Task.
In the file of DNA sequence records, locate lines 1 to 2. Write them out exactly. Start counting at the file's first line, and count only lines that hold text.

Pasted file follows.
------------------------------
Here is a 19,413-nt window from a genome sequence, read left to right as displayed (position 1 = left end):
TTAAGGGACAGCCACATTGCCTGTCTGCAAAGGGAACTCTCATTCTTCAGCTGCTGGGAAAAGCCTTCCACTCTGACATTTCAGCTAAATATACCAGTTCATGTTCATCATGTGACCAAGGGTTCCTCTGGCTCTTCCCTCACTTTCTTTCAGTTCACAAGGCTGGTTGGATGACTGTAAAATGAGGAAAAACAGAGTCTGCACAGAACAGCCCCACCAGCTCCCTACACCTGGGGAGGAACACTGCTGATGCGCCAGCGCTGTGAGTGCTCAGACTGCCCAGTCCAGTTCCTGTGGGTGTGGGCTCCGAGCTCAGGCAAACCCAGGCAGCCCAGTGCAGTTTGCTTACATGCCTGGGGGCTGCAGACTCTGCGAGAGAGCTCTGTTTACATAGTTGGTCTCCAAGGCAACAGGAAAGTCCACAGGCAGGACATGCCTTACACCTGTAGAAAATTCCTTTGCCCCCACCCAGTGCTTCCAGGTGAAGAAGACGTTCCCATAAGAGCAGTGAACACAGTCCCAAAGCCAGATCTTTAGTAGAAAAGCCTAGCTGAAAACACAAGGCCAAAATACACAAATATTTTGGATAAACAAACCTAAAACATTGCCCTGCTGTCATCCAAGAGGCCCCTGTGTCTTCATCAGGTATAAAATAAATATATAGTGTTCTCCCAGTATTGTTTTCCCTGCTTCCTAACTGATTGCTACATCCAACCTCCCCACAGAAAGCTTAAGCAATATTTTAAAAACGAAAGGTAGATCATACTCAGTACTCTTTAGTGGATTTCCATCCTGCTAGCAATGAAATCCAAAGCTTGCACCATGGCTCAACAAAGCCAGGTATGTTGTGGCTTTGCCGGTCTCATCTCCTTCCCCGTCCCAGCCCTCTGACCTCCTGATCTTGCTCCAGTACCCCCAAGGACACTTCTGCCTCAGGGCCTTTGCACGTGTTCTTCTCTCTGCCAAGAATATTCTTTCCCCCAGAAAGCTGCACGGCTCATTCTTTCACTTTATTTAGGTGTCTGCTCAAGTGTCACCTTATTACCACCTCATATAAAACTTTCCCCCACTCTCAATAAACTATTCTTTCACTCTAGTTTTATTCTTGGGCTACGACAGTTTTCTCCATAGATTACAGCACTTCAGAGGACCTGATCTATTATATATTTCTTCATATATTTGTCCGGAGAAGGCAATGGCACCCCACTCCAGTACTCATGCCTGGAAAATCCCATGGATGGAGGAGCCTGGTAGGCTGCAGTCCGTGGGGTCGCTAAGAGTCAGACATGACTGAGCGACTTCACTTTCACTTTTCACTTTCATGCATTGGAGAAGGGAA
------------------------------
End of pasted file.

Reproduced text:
Here is a 19,413-nt window from a genome sequence, read left to right as displayed (position 1 = left end):
TTAAGGGACAGCCACATTGCCTGTCTGCAAAGGGAACTCTCATTCTTCAGCTGCTGGGAAAAGCCTTCCACTCTGACATTTCAGCTAAATATACCAGTTCATGTTCATCATGTGACCAAGGGTTCCTCTGGCTCTTCCCTCACTTTCTTTCAGTTCACAAGGCTGGTTGGATGACTGTAAAATGAGGAAAAACAGAGTCTGCACAGAACAGCCCCACCAGCTCCCTACACCTGGGGAGGAACACTGCTGATGCGCCAGCGCTGTGAGTGCTCAGACTGCCCAGTCCAGTTCCTGTGGGTGTGGGCTCCGAGCTCAGGCAAACCCAGGCAGCCCAGTGCAGTTTGCTTACATGCCTGGGGGCTGCAGACTCTGCGAGAGAGCTCTGTTTACATAGTTGGTCTCCAAGGCAACAGGAAAGTCCACAGGCAGGACATGCCTTACACCTGTAGAAAATTCCTTTGCCCCCACCCAGTGCTTCCAGGTGAAGAAGACGTTCCCATAAGAGCAGTGAACACAGTCCCAAAGCCAGATCTTTAGTAGAAAAGCCTAGCTGAAAACACAAGGCCAAAATACACAAATATTTTGGATAAACAAACCTAAAACATTGCCCTGCTGTCATCCAAGAGGCCCCTGTGTCTTCATCAGGTATAAAATAAATATATAGTGTTCTCCCAGTATTGTTTTCCCTGCTTCCTAACTGATTGCTACATCCAACCTCCCCACAGAAAGCTTAAGCAATATTTTAAAAACGAAAGGTAGATCATACTCAGTACTCTTTAGTGGATTTCCATCCTGCTAGCAATGAAATCCAAAGCTTGCACCATGGCTCAACAAAGCCAGGTATGTTGTGGCTTTGCCGGTCTCATCTCCTTCCCCGTCCCAGCCCTCTGACCTCCTGATCTTGCTCCAGTACCCCCAAGGACACTTCTGCCTCAGGGCCTTTGCACGTGTTCTTCTCTCTGCCAAGAATATTCTTTCCCCCAGAAAGCTGCACGGCTCATTCTTTCACTTTATTTAGGTGTCTGCTCAAGTGTCACCTTATTACCACCTCATATAAAACTTTCCCCCACTCTCAATAAACTATTCTTTCACTCTAGTTTTATTCTTGGGCTACGACAGTTTTCTCCATAGATTACAGCACTTCAGAGGACCTGATCTATTATATATTTCTTCATATATTTGTCCGGAGAAGGCAATGGCACCCCACTCCAGTACTCATGCCTGGAAAATCCCATGGATGGAGGAGCCTGGTAGGCTGCAGTCCGTGGGGTCGCTAAGAGTCAGACATGACTGAGCGACTTCACTTTCACTTTTCACTTTCATGCATTGGAGAAGGGAA